I have been involved in two small battles between the CSS WG and the Internationalization Core WG (i18n WG). The first was about case-insensitive matching. You see, when the grass was green, the earth flat, and US-ASCII the only character encoding that really mattered case-insensitive matching was a simple matter.
C. HTTP is in fact still restricted to a very limited character set that can do only slightly more than US-ASCII. I.e. ISO-8859-1, also known as Latin-1 or l1, and actually treated by Web browsers as Windows-1252 due to our friends in Redmond. Unicode gave a different meaning to case-insensitive. I.e. it would make sense that e.g.
ë case-insensitively matches
Ë, right? Well yes, and this was the argument from the i18n WG. The thing is though, we were not dealing with a search engine of some sorts, but rather the design of a computer language. And although we get more processing power and such it is hardly useful to waste that on marginal complex features given that most of the language is US-ASCII compatible anyway. Worse is better.
The CSS WG ended up making user defined constants (e.g. namespace prefixes) case-sensitive and language constants (e.g. property names) ASCII case-insensitive. Yay for sanity.
The second battle is going on now and it has been escalated to the near useless and private Hypertext Coordination Group (Hypertext CG). It started with the i18n WG raising a seemingly innocent Last Call comment against the Selectors draft. It is about comparing strings again. Now some may think that comparing two strings is a simple matter. You ensure that both are in the same encoding (likely UTF-16 because you know, legacy) and then put the
== operator to use. Maybe you lowercase both strings first in case of a case-insensitive match. Well, as it turns out some people think this should be more complex because otherwise the matching is biased towards the Western crowd which is not affected by, drum drum drum, Unicode Normalization. As it turns out character encoding nonsense is not all there is to Unicode. Also, beware of bridges.
The potential problem here is that two people work on something together and one of them generates NFC HTML content and the other generates NFD CSS content. This problem is highly theoretical by the way, according to non-scientific studies by Google NFC dominates Web markup by 99.9999% versus, well, nothing. (Maybe all those pesky non-NFC people tried to cross a bridge before publishing.)
Going further, XML does not normalize, HTML does not normalize, ECMAScript does not normalize, and CSS does not normalize. And nobody complained so far. Nobody. Well, apart from the i18n WG. Making Web browsers more complex here seems like the wrong solution. What is next, treat U+FF41 identical to U+0061? Make validators flag non-NFC content, but please do not require huge comparison functions where a simple pointer comparison should do. It is just not worth it.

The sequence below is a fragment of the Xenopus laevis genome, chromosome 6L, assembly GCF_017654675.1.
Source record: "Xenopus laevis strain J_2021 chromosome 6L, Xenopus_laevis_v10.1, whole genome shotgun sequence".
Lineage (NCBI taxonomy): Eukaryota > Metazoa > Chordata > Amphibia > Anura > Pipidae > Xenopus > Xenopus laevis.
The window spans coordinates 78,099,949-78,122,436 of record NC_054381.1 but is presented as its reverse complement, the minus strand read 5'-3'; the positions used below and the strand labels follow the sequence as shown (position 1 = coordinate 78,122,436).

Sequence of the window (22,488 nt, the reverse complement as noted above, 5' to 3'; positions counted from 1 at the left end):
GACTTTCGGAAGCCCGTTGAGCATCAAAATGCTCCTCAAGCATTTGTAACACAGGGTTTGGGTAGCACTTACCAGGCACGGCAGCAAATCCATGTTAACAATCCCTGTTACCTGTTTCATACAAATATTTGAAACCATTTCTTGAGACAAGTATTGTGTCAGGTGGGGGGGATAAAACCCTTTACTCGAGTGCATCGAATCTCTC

Seems like the "how much Web content is NFC" question should really be split into two parts: (1) how much would be different if it were NFC or NFD and (2) how much of that is NFC? It's worth remembering that (1) may change over time due to the regional distribution of Web users changing.
If I understand it correctly, the whole upper/lower case thing is highly specific to Western scripts anyways, right? As far as I know, most other languages don't even have a concept of case, so doesn't that make the problem case of using NFD and performing case insensitive matches even less likely?
Can't UAs normalize during parsing time, instead of doing it in the comparison functions ?
Good points about normalization.
"And nobody complained so far." - who would you complain to and have any hope of making a change? Is there a "Vice President of Normalization" at Microsoft? LOL
I'm not a language specialist, but I am aware of several other languages that not only have case sensitivity but also have special characters and punctuation. However, English is the standard for computing and internet. That may change in the future, but it is true for now.
Doing normalization at parse time might be feasible. I sort of suspect it might break scripts though that do something with normalization or try to do certain checks. Besides that, is it really necessary? It does not seem necessary now and if we encourage everyone to use NFC it will not be a problem going forward.
The namespace prefixes being case sensitive comes from XML. The property names being case insensitive comes from HTML, so it is no wonder that the choice was so made.
Your FF41 versus 0061 is a good example of how Unicode, wanting to register the world characters, have started registering glyphs. Why have half- and full-width forms in the standard anyway?
Worse is the backward modifing accents, which turn 0061+0308 into 00E4. The standard ought to have done all accents with modifiers, but then it was based on ISO-8859-1
Note that in RFC3023 text/xml defaults to US-ASCII when no charset is present. This goes to show how silly the standards people are. Either they pay too much attention to history or not enough
You'll just have to live with it - not for historical reasons, but for hysterical reasons
Anne could you give another example of where this proposed normalization might occur? Are you saying it's limited to CSS selectors right now? The only other place I know where normalization occurs in the browser is in the URI/IRI when domain names are processed.
There is a proposal for browsers to perform normalization during comparison when matching selectors. It is not currently done.